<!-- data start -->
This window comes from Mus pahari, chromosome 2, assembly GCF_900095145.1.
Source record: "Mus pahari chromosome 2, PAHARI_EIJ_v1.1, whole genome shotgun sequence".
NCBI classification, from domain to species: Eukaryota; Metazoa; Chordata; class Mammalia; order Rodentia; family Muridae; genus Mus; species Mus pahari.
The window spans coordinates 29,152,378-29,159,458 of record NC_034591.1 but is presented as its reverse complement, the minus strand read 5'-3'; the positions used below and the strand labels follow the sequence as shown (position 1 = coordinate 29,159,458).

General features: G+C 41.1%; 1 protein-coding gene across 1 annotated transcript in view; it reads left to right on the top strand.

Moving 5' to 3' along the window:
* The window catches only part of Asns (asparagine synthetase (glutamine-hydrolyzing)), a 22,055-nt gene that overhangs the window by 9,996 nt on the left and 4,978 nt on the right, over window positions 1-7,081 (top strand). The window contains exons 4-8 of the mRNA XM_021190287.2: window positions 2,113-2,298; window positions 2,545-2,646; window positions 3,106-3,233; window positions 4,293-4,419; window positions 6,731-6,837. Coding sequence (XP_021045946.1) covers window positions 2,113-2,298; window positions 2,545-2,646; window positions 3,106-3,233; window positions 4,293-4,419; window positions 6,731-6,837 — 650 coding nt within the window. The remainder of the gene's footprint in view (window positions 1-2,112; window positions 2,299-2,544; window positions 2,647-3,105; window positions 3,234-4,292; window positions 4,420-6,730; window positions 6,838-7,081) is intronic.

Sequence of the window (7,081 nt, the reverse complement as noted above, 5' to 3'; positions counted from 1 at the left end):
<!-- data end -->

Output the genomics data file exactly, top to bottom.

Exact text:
This window comes from Mus pahari, chromosome 2, assembly GCF_900095145.1.
Source record: "Mus pahari chromosome 2, PAHARI_EIJ_v1.1, whole genome shotgun sequence".
NCBI classification, from domain to species: Eukaryota; Metazoa; Chordata; class Mammalia; order Rodentia; family Muridae; genus Mus; species Mus pahari.
The window spans coordinates 29,152,378-29,159,458 of record NC_034591.1 but is presented as its reverse complement, the minus strand read 5'-3'; the positions used below and the strand labels follow the sequence as shown (position 1 = coordinate 29,159,458).

General features: G+C 41.1%; 1 protein-coding gene across 1 annotated transcript in view; it reads left to right on the top strand.

Moving 5' to 3' along the window:
* The window catches only part of Asns (asparagine synthetase (glutamine-hydrolyzing)), a 22,055-nt gene that overhangs the window by 9,996 nt on the left and 4,978 nt on the right, over window positions 1-7,081 (top strand). The window contains exons 4-8 of the mRNA XM_021190287.2: window positions 2,113-2,298; window positions 2,545-2,646; window positions 3,106-3,233; window positions 4,293-4,419; window positions 6,731-6,837. Coding sequence (XP_021045946.1) covers window positions 2,113-2,298; window positions 2,545-2,646; window positions 3,106-3,233; window positions 4,293-4,419; window positions 6,731-6,837 — 650 coding nt within the window. The remainder of the gene's footprint in view (window positions 1-2,112; window positions 2,299-2,544; window positions 2,647-3,105; window positions 3,234-4,292; window positions 4,420-6,730; window positions 6,838-7,081) is intronic.

Sequence of the window (7,081 nt, the reverse complement as noted above, 5' to 3'; positions counted from 1 at the left end):